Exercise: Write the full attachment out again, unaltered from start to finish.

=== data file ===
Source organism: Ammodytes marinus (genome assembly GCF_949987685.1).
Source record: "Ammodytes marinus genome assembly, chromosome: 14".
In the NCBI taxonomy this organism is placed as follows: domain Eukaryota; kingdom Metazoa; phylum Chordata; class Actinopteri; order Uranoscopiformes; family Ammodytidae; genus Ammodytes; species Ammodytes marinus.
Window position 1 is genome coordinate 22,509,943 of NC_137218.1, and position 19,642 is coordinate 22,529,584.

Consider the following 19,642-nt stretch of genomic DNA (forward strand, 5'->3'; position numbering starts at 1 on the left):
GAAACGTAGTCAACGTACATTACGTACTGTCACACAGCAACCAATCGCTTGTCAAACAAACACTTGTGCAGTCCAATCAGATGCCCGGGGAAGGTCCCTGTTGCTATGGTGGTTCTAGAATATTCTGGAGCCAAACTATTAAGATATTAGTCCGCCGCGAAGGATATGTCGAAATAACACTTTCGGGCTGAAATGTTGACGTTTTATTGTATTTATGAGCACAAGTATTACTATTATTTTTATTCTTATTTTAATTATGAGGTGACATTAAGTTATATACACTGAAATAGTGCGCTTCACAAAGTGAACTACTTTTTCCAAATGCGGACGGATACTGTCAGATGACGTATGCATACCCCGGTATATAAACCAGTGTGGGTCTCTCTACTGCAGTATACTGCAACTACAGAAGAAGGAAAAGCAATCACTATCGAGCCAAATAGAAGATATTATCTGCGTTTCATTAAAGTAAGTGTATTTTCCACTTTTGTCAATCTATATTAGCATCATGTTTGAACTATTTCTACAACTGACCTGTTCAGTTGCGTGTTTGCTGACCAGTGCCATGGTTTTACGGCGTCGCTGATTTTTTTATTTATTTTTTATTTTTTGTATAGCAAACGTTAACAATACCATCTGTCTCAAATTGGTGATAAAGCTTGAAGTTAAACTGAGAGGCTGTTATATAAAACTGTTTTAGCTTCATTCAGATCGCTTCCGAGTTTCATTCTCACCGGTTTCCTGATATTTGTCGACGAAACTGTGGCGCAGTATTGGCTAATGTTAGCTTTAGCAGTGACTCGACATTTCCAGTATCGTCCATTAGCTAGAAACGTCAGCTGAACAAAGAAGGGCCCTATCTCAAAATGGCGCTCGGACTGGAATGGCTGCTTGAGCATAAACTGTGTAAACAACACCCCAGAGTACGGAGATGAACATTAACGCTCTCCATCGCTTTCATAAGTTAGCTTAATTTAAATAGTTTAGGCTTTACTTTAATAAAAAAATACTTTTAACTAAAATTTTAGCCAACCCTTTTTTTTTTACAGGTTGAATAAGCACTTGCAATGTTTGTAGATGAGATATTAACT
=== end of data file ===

Source organism: Ammodytes marinus (genome assembly GCF_949987685.1).
Source record: "Ammodytes marinus genome assembly, chromosome: 14".
In the NCBI taxonomy this organism is placed as follows: domain Eukaryota; kingdom Metazoa; phylum Chordata; class Actinopteri; order Uranoscopiformes; family Ammodytidae; genus Ammodytes; species Ammodytes marinus.
Window position 1 is genome coordinate 22,509,943 of NC_137218.1, and position 19,642 is coordinate 22,529,584.

Consider the following 19,642-nt stretch of genomic DNA (forward strand, 5'->3'; position numbering starts at 1 on the left):
GAAACGTAGTCAACGTACATTACGTACTGTCACACAGCAACCAATCGCTTGTCAAACAAACACTTGTGCAGTCCAATCAGATGCCCGGGGAAGGTCCCTGTTGCTATGGTGGTTCTAGAATATTCTGGAGCCAAACTATTAAGATATTAGTCCGCCGCGAAGGATATGTCGAAATAACACTTTCGGGCTGAAATGTTGACGTTTTATTGTATTTATGAGCACAAGTATTACTATTATTTTTATTCTTATTTTAATTATGAGGTGACATTAAGTTATATACACTGAAATAGTGCGCTTCACAAAGTGAACTACTTTTTCCAAATGCGGACGGATACTGTCAGATGACGTATGCATACCCCGGTATATAAACCAGTGTGGGTCTCTCTACTGCAGTATACTGCAACTACAGAAGAAGGAAAAGCAATCACTATCGAGCCAAATAGAAGATATTATCTGCGTTTCATTAAAGTAAGTGTATTTTCCACTTTTGTCAATCTATATTAGCATCATGTTTGAACTATTTCTACAACTGACCTGTTCAGTTGCGTGTTTGCTGACCAGTGCCATGGTTTTACGGCGTCGCTGATTTTTTTATTTATTTTTTATTTTTTGTATAGCAAACGTTAACAATACCATCTGTCTCAAATTGGTGATAAAGCTTGAAGTTAAACTGAGAGGCTGTTATATAAAACTGTTTTAGCTTCATTCAGATCGCTTCCGAGTTTCATTCTCACCGGTTTCCTGATATTTGTCGACGAAACTGTGGCGCAGTATTGGCTAATGTTAGCTTTAGCAGTGACTCGACATTTCCAGTATCGTCCATTAGCTAGAAACGTCAGCTGAACAAAGAAGGGCCCTATCTCAAAATGGCGCTCGGACTGGAATGGCTGCTTGAGCATAAACTGTGTAAACAACACCCCAGAGTACGGAGATGAACATTAACGCTCTCCATCGCTTTCATAAGTTAGCTTAATTTAAATAGTTTAGGCTTTACTTTAATAAAAAAATACTTTTAACTAAAATTTTAGCCAACCCTTTTTTTTTTACAGGTTGAATAAGCACTTGCAATGTTTGTAGATGAGATATTAACT